In Japan there are a surprising number of homeless folks living under bridges and overpasses. Whether by choice or by force of circusmstances they have dropped out of the rat race of modern Japanese society. The lack of petty crime and social deference in Japan affords the homeless a fairly stable and dignified existence in comparison with street people in other countries, as appears to an outsider at least. They build sturdy shelters from scavenged wood and cardboard, insulated by plastic tarps, and keep their surroundings neat and orderly. Some even have cell phones.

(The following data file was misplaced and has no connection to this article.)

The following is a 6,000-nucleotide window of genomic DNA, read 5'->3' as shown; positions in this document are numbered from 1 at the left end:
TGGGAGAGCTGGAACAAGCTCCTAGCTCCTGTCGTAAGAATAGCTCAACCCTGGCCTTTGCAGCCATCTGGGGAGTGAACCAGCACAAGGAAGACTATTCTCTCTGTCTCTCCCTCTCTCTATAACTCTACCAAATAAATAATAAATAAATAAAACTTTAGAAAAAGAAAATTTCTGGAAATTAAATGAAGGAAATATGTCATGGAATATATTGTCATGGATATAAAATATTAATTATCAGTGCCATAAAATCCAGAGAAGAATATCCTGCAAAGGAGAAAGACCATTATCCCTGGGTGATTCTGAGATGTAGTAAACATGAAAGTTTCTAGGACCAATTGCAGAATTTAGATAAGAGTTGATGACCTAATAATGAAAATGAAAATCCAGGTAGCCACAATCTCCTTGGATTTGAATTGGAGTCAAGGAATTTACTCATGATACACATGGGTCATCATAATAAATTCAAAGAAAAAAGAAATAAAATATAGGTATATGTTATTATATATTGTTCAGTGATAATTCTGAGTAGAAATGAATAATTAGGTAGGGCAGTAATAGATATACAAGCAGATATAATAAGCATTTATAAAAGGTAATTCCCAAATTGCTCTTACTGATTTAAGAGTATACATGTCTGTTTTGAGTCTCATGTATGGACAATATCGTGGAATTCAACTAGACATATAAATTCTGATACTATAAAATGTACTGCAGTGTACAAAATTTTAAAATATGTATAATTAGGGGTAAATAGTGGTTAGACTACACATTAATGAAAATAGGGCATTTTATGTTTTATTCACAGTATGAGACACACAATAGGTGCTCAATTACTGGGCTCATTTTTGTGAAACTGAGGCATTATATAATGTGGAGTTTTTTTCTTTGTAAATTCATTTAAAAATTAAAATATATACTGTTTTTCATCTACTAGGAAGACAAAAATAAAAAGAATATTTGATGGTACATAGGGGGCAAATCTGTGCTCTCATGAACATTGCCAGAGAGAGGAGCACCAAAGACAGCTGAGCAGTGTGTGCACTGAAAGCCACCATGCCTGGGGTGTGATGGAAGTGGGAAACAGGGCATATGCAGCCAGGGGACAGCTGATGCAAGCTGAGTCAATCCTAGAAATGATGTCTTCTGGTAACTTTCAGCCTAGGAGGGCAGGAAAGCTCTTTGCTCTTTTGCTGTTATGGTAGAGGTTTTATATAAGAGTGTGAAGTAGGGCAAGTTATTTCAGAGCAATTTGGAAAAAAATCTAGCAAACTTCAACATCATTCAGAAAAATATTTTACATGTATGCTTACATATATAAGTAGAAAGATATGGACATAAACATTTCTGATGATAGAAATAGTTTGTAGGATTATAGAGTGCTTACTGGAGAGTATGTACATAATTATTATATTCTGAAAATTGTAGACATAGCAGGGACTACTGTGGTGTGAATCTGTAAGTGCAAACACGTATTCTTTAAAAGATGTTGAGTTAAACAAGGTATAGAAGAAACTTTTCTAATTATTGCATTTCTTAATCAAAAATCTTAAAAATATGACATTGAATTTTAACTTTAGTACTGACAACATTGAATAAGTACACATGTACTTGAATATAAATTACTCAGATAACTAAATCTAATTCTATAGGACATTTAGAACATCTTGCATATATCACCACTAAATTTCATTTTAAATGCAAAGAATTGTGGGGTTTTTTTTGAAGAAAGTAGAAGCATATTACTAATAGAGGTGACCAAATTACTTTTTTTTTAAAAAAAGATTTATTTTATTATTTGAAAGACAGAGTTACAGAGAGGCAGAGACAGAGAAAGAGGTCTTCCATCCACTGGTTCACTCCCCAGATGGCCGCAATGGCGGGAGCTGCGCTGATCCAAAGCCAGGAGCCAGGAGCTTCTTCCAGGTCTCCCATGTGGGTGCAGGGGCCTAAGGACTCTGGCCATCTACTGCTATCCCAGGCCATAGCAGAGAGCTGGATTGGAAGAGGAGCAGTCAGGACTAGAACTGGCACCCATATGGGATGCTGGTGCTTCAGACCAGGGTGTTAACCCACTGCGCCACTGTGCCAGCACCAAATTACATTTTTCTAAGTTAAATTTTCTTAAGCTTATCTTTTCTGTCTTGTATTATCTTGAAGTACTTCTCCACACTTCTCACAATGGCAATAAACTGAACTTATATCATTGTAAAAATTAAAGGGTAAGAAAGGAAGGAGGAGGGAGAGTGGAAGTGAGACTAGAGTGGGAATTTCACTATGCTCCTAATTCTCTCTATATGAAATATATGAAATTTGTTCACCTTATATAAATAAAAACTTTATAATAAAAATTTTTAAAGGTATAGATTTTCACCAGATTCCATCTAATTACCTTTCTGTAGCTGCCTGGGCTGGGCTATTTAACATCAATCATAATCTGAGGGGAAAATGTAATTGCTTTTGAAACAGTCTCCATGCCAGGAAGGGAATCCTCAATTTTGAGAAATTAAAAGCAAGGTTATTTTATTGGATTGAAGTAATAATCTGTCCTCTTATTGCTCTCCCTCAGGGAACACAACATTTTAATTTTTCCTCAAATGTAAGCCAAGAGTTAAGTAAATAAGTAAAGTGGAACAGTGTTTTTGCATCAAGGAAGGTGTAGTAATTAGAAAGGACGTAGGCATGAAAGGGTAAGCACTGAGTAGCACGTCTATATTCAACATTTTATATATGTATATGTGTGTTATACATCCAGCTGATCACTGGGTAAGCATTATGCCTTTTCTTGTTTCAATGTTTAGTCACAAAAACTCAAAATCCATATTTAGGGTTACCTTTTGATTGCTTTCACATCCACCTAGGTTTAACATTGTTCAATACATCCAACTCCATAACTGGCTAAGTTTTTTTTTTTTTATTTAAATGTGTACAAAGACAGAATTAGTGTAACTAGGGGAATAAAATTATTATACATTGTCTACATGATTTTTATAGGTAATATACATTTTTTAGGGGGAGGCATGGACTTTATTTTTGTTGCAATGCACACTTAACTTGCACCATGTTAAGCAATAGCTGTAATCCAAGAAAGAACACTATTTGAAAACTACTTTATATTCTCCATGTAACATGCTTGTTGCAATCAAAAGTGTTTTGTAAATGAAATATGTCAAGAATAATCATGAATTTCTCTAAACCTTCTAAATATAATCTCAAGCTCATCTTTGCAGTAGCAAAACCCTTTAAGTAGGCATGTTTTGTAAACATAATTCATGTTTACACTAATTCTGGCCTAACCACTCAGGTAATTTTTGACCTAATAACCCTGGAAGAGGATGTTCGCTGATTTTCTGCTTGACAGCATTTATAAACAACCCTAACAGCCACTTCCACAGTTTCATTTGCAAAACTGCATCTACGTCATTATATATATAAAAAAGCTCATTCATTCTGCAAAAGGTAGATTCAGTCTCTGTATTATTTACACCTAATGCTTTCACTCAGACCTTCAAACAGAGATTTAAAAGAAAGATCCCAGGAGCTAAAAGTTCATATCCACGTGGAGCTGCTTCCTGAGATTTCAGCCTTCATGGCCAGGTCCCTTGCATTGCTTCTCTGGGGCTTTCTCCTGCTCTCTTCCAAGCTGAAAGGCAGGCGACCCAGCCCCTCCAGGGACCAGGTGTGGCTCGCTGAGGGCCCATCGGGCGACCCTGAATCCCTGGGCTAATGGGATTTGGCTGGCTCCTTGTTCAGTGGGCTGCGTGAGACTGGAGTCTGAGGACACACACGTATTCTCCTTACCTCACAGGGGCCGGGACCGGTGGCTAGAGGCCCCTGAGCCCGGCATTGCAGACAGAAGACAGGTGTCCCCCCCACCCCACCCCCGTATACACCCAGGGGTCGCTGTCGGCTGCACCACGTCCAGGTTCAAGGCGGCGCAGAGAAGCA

Many of these under-the-bridge dwellers seem to make their living by scavenging cardboard and cans, so its helpful to have a cargo vehicle to haul big loads. Some of the scrappers I saw in Tokyo push enormous handcarts for gathering cardboard, with sleeping quarters onboard constructed of cardboard as well to create a rugged mobile home. The bicycles in the photos were parked at an elaborate homeless camp under a bridge in Kyoto. I was impressed with the cargo racks on these bikes made from found shelving units, much like the cargo bikes made by Alex at Bubbly Dynamics.

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